ONE WAY TO NAME A CHARACTER

Those highway signs can often take on whimsical readings.

One poetry journal, for instance, took its name from an exit marker of the Interstate crossing from Pennsylvania into Maryland: Northwest Rising Sun. It was for two different towns. Everybody knows the sun rises in the east, not the west. Still, a great name. It pays to be alert.

Likewise, orchestral conductor David Zinman was recording with humorist P.D.Q. Bach (in real life, Peter Schickele) but found his contract with another label prohibited him from using his own name on this project. What could he use instead? Inspiration struck when he was driving on Route 128 outside Boston. That exit sign read Newton Wayland.

More recently, while updating and seriously revising my previously published novels, I set about renaming many of the characters for a better fit.

I’ve passed this sign hundreds of times and often thought it sounded great as a possible character, if only I had the right situation. And then, as I reworked the volume that now stands as Daffodil Uprising, I had the perfect guy to go by the name: LEE MADBURY.

The sign along U.S. Route 4.

 

 

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A BUCKET LIST OF PLACES TO VISIT

How many items are supposed to be on a bucket list, anyway? Twenty is what I’d heard, but now I come across 101. Since this is a Tendril, we start out with 1o.

  1. The Grand Canyon. A mile down? Like an upside-down mountain? How incredible!
  2. Greece and Istanbul. Well, it would fit right in with the roots of my latest novel.
  3. Holguin, Cuba. I love the Quakers I know there. I think January would be perfecto.
  4. Alaska, taking the ferry from Seattle or Vancouver. We’re talking summer, remember.
  5. For the other nine months? Hawaii. I hear it’s about much more than colorful shirts.
  6. Nantucket. So close to home.
  7. The Adirondack mountains, from the top. Again, so close to home.
  8. Tanglewood, summer home of the Boston Symphony. Is there no excuse I haven’t done it?
  9. Carnegie Hall, from the inside. I used to know somebody who lived in the tower at the back.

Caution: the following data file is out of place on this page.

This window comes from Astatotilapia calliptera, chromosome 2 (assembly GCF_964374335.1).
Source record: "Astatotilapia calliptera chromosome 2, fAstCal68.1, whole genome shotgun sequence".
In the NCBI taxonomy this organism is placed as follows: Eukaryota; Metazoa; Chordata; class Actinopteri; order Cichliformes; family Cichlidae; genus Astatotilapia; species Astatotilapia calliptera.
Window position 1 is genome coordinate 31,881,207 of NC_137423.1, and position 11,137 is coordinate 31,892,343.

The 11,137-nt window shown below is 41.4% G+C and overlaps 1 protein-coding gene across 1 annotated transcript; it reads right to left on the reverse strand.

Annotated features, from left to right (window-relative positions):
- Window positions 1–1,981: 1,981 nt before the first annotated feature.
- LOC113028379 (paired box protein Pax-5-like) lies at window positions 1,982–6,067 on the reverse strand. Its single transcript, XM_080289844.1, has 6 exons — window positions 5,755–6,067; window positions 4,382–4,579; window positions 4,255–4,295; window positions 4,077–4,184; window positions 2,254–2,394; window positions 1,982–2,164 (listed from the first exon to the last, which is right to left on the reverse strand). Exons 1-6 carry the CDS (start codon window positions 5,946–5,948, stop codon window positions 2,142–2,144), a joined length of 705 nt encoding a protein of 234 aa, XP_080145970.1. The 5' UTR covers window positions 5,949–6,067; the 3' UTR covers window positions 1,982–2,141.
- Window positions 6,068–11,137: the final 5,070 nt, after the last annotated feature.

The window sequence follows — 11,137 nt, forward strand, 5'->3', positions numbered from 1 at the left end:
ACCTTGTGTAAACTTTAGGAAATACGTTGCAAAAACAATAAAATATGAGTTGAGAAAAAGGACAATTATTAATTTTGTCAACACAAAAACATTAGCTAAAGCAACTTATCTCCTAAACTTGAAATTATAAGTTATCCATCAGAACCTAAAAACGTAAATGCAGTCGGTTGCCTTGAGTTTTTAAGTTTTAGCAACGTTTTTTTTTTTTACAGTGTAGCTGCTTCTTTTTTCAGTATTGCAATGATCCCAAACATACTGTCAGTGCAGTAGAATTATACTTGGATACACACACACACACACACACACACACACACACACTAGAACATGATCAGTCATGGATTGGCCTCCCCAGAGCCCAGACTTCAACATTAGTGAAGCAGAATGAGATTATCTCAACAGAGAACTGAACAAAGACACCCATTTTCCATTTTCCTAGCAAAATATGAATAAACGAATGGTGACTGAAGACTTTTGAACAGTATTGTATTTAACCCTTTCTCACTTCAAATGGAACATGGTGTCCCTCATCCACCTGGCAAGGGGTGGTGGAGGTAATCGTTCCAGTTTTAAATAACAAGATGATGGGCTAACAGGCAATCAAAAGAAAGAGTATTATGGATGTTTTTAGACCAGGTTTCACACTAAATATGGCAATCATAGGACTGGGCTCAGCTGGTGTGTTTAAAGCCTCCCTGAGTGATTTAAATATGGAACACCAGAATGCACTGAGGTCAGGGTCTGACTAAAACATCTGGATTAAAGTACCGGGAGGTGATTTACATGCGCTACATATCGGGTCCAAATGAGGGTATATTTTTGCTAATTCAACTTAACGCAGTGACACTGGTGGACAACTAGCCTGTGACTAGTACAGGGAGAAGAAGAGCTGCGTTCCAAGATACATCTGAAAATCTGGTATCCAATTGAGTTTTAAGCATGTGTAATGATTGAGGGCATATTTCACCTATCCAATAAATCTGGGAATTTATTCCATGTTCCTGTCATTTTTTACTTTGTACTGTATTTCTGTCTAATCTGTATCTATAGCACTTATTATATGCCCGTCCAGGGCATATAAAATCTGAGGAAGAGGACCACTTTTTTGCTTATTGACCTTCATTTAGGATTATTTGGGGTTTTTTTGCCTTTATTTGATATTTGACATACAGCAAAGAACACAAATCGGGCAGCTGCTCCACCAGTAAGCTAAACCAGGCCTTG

10. The Metropolitan Opera. Standing outside doesn’t count.

~*~

What places would top yours?

~*~

See what’s new at THISTLE/FLINCH.

 

TEN MORE THINGS ABOUT DOVER

  1. Hardworking leaders. We’ve been blessed by people who want to get things done. The town’s made a huge turnaround in the past 20 years, from a time when the mill windows were boarded up to the vital business incubator it is today.
  2. In general, we tend to vote more to the left, in a working-class streak. In a small state like ours, you’ve probably met the governor and at least one of your U.S. senators. And our city counselor lives across the street.
  3. Family friendly. We actually have four high schools – the city’s (which is moving into a new building), St. Thomas Aquinas, Portsmouth Christian Academy, and the state-chartered Cocheco Academy of the Arts. The Rotary and Kiwanis clubs have been active influences in shaping this direction.
  4. The Greek Orthodox church, one of the oldest in North America. Outwardly, they’re at the opposite end of the Christian spectrum from my Quaker plainness – something I find challenging and refreshing. But they’re welcoming and wonderful and have provided great grounding for my upcoming novel. And, as I’m finding, they’re everywhere in this town. The interior of their house of worship, by the way, is visually gorgeous.
  5. Public transportation to Boston. C&J buses run hourly to Logan airport and South Station. They’re clean and quite comfortable. And Amtrak’s Downeaster heads to North Station five times a day – what a delight! – as well as the other way to Portland, Maine, or a little beyond.
  6. Yes, we neighbor Maine.
  7. Fresh food. Farmstands are just minutes from downtown, as well as two farmers markets. Sweet corn’s no problem. Pick-your-own strawberries, blueberries, peaches, and apples as well. And then there’s the seafood – not just lobster, either.
  8. Market Basket. Well, technically it’s across the line in Somersworth, but this legendary supermarket chain is significantly cheaper than its competition while being highly responsive to its local customers. (It has the best tofu around. The Asian restaurants all get theirs there.)